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New evidence shows that the key assumption made in the discovery of dark energy is in error
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2020.01.05
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PRESS RELEASE                                                                 For immediate release:  January 5, 2020

 

New evidence shows that the key assumption made in the discovery of dark energy is in error

 

High precision age dating of supernova host galaxies reveals that the luminosity evolution of supernovae is significant enough to question the very existence of dark energy

 

The most direct and strongest evidence for the accelerating universe with dark energy is provided by the distance measurements using type Ia supernovae (SN Ia) for the galaxies at high redshift. This result is based on the assumption that the corrected luminosity of SN Ia through the empirical standardization would not evolve with redshift. 


New observations and analysis made by a team of astronomers at Yonsei University (Seoul, South Korea), together with their collaborators at Lyon University and KASI, show, however, that this key assumption is most likely in error. The team has performed very high-quality (signal-to-noise ratio ~175) spectroscopic observations to cover most of the reported nearby early-type host galaxies of SN Ia, from which they obtained the most direct and reliable measurements of population ages for these host galaxies. They find a significant correlation between SN luminosity and stellar population age at a 99.5% confidence level. As such, this is the most direct and stringent test ever made for the luminosity evolution of SN Ia. Since SN progenitors in host galaxies are getting younger with redshift (look-back time), this result inevitably indicates a serious systematic bias with redshift in SN cosmology. Taken at face values, the luminosity evolution of SN is significant enough to question the very existence of dark energy. When the luminosity evolution of SN is properly taken into account, the team found that the evidence for the existence of dark energy simply goes away (see Figure 1).


Commenting on the result, Prof. Young-Wook Lee (Yonsei Univ., Seoul) who was leading the project said; "Quoting Carl Sagan, extraordinary claims require extraordinary evidence, but I am not sure we have such extraordinary evidence for dark energy. Our result illustrates that dark energy from SN cosmology, which led to the 2011 Nobel Prize in Physics, might be an artifact of a fragile and false assumption".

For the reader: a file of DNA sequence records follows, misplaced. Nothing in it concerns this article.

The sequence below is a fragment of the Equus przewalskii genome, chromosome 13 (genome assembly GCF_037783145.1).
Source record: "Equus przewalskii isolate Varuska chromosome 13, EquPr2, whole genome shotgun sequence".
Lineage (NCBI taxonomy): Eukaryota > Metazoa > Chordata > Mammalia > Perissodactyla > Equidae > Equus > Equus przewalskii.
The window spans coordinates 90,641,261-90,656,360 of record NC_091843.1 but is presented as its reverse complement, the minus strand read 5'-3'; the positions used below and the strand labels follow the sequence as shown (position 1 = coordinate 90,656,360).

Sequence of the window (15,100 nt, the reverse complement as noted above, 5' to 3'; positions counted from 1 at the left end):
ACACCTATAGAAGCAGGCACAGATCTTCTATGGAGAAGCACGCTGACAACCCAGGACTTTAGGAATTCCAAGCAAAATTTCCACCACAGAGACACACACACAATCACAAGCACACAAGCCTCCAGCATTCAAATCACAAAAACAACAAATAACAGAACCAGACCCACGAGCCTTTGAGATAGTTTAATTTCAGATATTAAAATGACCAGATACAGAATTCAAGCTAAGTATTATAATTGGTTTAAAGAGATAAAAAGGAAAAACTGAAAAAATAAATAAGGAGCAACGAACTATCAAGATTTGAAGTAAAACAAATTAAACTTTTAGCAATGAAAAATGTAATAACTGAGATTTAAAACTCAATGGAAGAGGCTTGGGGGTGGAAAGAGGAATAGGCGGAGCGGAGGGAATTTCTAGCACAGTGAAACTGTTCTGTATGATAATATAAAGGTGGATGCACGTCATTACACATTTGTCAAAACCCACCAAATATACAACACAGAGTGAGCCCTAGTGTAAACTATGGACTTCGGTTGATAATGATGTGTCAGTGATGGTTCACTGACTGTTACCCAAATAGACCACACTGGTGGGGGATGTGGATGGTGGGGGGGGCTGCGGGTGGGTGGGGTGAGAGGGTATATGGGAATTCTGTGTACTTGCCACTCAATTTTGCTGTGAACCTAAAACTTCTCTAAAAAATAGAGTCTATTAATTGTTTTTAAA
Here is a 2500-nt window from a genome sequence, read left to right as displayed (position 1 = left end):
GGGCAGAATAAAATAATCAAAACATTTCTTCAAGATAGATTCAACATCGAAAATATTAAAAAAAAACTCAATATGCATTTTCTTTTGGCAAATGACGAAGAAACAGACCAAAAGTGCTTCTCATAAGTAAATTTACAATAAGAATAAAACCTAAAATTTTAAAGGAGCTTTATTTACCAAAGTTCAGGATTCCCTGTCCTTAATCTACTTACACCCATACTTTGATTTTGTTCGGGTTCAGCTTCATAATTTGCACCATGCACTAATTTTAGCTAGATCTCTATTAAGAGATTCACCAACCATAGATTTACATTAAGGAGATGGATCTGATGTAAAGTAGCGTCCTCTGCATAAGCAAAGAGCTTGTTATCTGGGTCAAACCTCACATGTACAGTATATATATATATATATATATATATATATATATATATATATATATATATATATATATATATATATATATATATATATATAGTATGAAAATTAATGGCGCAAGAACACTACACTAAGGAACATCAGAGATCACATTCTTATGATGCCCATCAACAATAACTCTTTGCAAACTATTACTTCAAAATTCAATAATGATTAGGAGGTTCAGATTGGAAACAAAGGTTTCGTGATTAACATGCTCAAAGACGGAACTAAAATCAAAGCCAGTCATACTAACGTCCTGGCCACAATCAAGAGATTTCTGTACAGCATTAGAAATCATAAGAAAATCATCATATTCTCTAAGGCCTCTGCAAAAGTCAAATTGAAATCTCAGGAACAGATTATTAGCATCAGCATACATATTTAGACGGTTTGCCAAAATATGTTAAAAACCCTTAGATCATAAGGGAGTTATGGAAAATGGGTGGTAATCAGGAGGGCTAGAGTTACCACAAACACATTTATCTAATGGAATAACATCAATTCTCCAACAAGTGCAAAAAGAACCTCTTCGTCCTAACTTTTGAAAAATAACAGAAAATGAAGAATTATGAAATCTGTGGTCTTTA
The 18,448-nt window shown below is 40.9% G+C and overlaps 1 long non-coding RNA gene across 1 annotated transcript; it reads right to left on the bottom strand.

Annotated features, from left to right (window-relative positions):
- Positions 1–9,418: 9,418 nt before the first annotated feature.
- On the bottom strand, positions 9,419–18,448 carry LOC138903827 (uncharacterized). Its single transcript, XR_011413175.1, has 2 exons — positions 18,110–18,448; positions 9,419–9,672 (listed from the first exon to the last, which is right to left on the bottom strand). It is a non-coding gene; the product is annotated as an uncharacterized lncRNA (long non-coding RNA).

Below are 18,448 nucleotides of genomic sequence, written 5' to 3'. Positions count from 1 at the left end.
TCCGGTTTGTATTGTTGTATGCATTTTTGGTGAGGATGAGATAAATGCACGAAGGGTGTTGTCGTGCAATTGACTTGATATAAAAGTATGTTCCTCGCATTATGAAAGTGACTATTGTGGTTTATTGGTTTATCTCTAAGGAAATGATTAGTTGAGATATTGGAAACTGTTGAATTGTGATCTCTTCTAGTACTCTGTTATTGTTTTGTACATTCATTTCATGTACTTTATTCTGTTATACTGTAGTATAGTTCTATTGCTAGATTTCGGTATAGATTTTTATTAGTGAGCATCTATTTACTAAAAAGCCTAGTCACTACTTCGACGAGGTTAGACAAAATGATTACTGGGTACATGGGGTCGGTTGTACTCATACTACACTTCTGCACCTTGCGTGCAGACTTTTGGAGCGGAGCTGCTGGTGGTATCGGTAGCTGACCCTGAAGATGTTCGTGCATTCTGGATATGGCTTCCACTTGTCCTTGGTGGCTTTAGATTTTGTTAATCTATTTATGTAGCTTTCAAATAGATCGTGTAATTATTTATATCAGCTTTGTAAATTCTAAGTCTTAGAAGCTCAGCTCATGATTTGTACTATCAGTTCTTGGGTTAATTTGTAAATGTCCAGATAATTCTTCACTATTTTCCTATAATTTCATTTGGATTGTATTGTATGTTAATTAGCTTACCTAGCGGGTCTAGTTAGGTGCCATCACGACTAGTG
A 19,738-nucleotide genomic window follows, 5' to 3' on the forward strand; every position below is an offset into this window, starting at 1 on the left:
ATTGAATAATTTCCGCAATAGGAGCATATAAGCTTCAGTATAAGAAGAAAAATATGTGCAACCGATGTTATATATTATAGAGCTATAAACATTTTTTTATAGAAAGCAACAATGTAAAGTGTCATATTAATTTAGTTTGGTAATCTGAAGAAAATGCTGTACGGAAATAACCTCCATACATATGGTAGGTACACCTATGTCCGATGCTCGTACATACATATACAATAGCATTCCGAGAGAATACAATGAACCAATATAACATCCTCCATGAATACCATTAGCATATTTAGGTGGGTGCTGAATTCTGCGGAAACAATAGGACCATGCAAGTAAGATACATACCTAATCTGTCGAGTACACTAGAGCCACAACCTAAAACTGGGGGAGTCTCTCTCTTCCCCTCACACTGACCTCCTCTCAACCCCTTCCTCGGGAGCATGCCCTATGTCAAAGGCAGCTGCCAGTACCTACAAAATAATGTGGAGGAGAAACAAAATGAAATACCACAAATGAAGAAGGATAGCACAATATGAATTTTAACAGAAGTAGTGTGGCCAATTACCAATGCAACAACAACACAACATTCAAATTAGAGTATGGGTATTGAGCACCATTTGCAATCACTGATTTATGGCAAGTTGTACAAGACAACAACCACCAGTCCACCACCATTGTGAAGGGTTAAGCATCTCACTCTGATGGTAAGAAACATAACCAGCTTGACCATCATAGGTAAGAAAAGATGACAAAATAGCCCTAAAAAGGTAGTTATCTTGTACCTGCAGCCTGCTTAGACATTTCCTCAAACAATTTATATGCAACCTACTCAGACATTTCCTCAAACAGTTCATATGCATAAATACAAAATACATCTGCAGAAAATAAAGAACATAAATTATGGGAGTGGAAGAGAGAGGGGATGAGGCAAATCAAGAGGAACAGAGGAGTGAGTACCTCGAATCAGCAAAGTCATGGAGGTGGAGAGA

Other cosmological probes, such as CMB (Cosmic Microwave Background) and BAO (Baryonic Acoustic Oscillations), are also known to provide some indirect and "circumstantial" evidence for dark energy, but it was recently suggested that CMB from Planck mission no longer supports the concordance cosmological model which may require new physics (Di Valentino, Melchiorri, & Silk 2019). Some investigators have also shown that BAO and other low-redshift cosmological probes can be consistent with a non-accelerating universe without dark energy (see, for example, Tutusaus et al. 2017). In this respect, the present result showing the luminosity evolution mimicking dark energy in SN cosmology is crucial and is very timely.


This result is reminiscent of the famous Tinsley-Sandage debate in the 1970s on luminosity evolution in observational cosmology, which led to the termination of the Sandage project originally designed to determine the fate of the universe.


This work based on the team's 9-year effort at Las Campanas Observatory 2.5-m telescope and at MMT 6.5-m telescope was presented at the 235th meeting of the American Astronomical Society held in Honolulu on January 5th (2:50 PM in cosmology session, presentation No. 153.05). Their paper is also accepted for publication in The Astrophysical Journal and will be published in January 2020 issue.


Paper title: Early-Type Host Galaxies of Type Ia Supernovae. II. Evidence for Luminosity Evolution in Supernova Cosmology

Authors: Yijung Kang, Young-Wook Lee (Yonsei Univ., South Korea), Young-Lo Kim (Lyon Univ., France), Chul Chung (Yonsei Univ.), & Chang Hee Ree (KASI, South Korea)

 

CONTACTS:

 

Young-Wook Lee (project leader & corresponding author)

Director & Professor of Astrophysics

Center for Galaxy Evolution Research & Department of Astronomy

Yonsei University, Seoul, South Korea

e-mail: ywlee2@yonsei.ac.kr


Yijung Kang (first author)

Postdoctoral Researcher

Center for Galaxy Evolution Research & Department of Astronomy

Yonsei University, Seoul, South Korea

e-mail: ykang@gemini.edu

(Present address: Gemini Observatory, La Serena, Chile)

 

Figure 1. Luminosity evolution mimicking dark energy in supernova (SN) cosmology.

The Hubble residual is the difference in SN luminosity with respect to the cosmological model without dark energy (the black dotted line). The cyan circles are the binned SN data from Betoule et al. (2014). The red line is the evolution curve based on our age dating of early-type host galaxies. The comparison of our evolution curve with SN data shows that the luminosity evolution can mimic Hubble residuals used in the discovery and inference of the dark energy (the black solid line).

첨부
Kang+Lee+2020_ApJ.pdf Press_Release_Lee.docx